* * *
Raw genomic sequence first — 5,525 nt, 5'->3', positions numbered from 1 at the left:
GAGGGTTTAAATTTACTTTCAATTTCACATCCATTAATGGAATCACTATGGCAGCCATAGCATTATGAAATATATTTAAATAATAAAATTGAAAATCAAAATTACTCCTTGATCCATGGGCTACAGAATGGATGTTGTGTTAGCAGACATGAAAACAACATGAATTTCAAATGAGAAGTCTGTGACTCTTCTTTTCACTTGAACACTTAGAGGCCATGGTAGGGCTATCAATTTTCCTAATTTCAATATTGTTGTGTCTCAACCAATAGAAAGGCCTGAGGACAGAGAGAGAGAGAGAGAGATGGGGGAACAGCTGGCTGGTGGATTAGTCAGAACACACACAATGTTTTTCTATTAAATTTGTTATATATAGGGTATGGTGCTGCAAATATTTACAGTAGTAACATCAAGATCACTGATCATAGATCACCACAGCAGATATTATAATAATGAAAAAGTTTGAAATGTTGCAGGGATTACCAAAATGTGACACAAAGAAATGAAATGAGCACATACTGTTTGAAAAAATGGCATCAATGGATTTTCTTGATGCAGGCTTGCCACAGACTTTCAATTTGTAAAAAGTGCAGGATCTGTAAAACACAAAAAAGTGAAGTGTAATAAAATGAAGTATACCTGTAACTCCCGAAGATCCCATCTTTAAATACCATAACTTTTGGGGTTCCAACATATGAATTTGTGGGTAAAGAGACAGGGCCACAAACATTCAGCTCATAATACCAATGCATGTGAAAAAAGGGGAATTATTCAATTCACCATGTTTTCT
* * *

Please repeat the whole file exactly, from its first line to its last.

Raw genomic sequence first — 5,525 nt, 5'->3', positions numbered from 1 at the left:
GAGGGTTTAAATTTACTTTCAATTTCACATCCATTAATGGAATCACTATGGCAGCCATAGCATTATGAAATATATTTAAATAATAAAATTGAAAATCAAAATTACTCCTTGATCCATGGGCTACAGAATGGATGTTGTGTTAGCAGACATGAAAACAACATGAATTTCAAATGAGAAGTCTGTGACTCTTCTTTTCACTTGAACACTTAGAGGCCATGGTAGGGCTATCAATTTTCCTAATTTCAATATTGTTGTGTCTCAACCAATAGAAAGGCCTGAGGACAGAGAGAGAGAGAGAGAGATGGGGGAACAGCTGGCTGGTGGATTAGTCAGAACACACACAATGTTTTTCTATTAAATTTGTTATATATAGGGTATGGTGCTGCAAATATTTACAGTAGTAACATCAAGATCACTGATCATAGATCACCACAGCAGATATTATAATAATGAAAAAGTTTGAAATGTTGCAGGGATTACCAAAATGTGACACAAAGAAATGAAATGAGCACATACTGTTTGAAAAAATGGCATCAATGGATTTTCTTGATGCAGGCTTGCCACAGACTTTCAATTTGTAAAAAGTGCAGGATCTGTAAAACACAAAAAAGTGAAGTGTAATAAAATGAAGTATACCTGTAACTCCCGAAGATCCCATCTTTAAATACCATAACTTTTGGGGTTCCAACATATGAATTTGTGGGTAAAGAGACAGGGCCACAAACATTCAGCTCATAATACCAATGCATGTGAAAAAAGGGGAATTATTCAATTCACCATGTTTTCT